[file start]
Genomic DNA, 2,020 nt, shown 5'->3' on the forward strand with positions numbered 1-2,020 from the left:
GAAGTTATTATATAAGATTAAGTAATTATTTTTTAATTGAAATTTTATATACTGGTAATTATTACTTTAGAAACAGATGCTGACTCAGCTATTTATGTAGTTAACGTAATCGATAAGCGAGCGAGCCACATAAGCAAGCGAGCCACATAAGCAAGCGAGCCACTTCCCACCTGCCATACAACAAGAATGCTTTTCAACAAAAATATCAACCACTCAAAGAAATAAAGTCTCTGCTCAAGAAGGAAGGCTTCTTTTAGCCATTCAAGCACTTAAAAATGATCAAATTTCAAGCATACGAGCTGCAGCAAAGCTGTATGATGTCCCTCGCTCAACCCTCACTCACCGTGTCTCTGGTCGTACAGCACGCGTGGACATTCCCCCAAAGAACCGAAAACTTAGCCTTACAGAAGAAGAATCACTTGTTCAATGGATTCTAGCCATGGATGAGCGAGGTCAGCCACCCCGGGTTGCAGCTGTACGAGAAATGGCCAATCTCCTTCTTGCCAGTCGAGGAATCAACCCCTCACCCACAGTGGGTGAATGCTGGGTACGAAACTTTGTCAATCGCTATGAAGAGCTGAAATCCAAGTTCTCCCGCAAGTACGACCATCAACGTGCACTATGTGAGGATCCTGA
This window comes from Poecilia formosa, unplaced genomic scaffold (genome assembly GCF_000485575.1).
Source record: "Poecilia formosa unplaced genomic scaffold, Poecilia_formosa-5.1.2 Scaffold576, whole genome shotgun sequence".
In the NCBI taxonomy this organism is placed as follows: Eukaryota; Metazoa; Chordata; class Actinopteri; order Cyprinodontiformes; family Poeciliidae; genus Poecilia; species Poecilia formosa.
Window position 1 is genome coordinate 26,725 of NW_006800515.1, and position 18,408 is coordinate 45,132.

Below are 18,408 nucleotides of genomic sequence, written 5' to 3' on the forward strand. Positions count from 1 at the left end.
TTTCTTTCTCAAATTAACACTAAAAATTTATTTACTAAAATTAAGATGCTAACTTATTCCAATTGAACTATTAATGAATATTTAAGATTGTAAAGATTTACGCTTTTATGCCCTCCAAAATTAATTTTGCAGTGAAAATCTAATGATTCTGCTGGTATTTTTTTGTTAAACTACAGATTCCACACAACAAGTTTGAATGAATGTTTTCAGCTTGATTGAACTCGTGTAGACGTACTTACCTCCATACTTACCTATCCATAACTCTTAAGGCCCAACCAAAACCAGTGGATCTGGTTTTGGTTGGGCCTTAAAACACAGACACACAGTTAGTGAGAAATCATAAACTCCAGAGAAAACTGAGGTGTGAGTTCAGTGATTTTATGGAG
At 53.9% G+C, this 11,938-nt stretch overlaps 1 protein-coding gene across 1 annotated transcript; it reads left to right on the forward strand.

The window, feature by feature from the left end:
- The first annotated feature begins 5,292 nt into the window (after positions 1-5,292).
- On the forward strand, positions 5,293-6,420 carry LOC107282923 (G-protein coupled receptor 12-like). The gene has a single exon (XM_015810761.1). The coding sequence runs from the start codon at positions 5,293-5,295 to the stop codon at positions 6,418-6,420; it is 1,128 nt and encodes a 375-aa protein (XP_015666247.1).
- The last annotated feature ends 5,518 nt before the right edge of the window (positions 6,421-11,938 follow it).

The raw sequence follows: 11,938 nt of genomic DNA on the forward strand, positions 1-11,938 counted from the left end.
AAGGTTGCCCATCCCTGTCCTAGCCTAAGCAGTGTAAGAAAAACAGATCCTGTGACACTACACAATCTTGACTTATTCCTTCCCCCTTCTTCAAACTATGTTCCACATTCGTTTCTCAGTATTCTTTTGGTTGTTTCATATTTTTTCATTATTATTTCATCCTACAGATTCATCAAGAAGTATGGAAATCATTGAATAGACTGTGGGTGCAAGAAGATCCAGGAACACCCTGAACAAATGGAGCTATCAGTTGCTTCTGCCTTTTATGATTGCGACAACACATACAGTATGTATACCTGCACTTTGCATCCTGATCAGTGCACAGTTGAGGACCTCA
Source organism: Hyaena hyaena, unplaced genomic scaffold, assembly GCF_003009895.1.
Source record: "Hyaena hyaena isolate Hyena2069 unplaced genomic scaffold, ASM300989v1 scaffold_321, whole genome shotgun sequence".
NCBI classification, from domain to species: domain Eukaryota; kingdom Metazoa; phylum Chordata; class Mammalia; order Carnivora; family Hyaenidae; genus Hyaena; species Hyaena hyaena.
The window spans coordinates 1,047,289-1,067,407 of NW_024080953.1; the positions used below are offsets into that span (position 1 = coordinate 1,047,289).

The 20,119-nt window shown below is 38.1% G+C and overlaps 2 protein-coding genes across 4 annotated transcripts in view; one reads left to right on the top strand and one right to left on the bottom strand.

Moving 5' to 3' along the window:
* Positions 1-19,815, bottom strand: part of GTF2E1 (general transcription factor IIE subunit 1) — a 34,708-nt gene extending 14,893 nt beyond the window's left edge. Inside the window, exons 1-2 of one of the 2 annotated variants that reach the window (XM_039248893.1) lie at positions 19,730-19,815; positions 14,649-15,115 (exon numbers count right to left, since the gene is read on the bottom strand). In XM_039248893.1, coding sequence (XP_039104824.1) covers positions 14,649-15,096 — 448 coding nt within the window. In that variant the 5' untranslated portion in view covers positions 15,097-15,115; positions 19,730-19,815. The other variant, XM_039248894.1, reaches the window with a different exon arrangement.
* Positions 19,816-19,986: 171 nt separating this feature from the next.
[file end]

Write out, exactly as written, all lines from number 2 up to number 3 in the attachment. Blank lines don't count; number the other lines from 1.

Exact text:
GAAGTTATTATATAAGATTAAGTAATTATTTTTTAATTGAAATTTTATATACTGGTAATTATTACTTTAGAAACAGATGCTGACTCAGCTATTTATGTAGTTAACGTAATCGATAAGCGAGCGAGCCACATAAGCAAGCGAGCCACATAAGCAAGCGAGCCACTTCCCACCTGCCATACAACAAGAATGCTTTTCAACAAAAATATCAACCACTCAAAGAAATAAAGTCTCTGCTCAAGAAGGAAGGCTTCTTTTAGCCATTCAAGCACTTAAAAATGATCAAATTTCAAGCATACGAGCTGCAGCAAAGCTGTATGATGTCCCTCGCTCAACCCTCACTCACCGTGTCTCTGGTCGTACAGCACGCGTGGACATTCCCCCAAAGAACCGAAAACTTAGCCTTACAGAAGAAGAATCACTTGTTCAATGGATTCTAGCCATGGATGAGCGAGGTCAGCCACCCCGGGTTGCAGCTGTACGAGAAATGGCCAATCTCCTTCTTGCCAGTCGAGGAATCAACCCCTCACCCACAGTGGGTGAATGCTGGGTACGAAACTTTGTCAATCGCTATGAAGAGCTGAAATCCAAGTTCTCCCGCAAGTACGACCATCAACGTGCACTATGTGAGGATCCTGA
This window comes from Poecilia formosa, unplaced genomic scaffold (genome assembly GCF_000485575.1).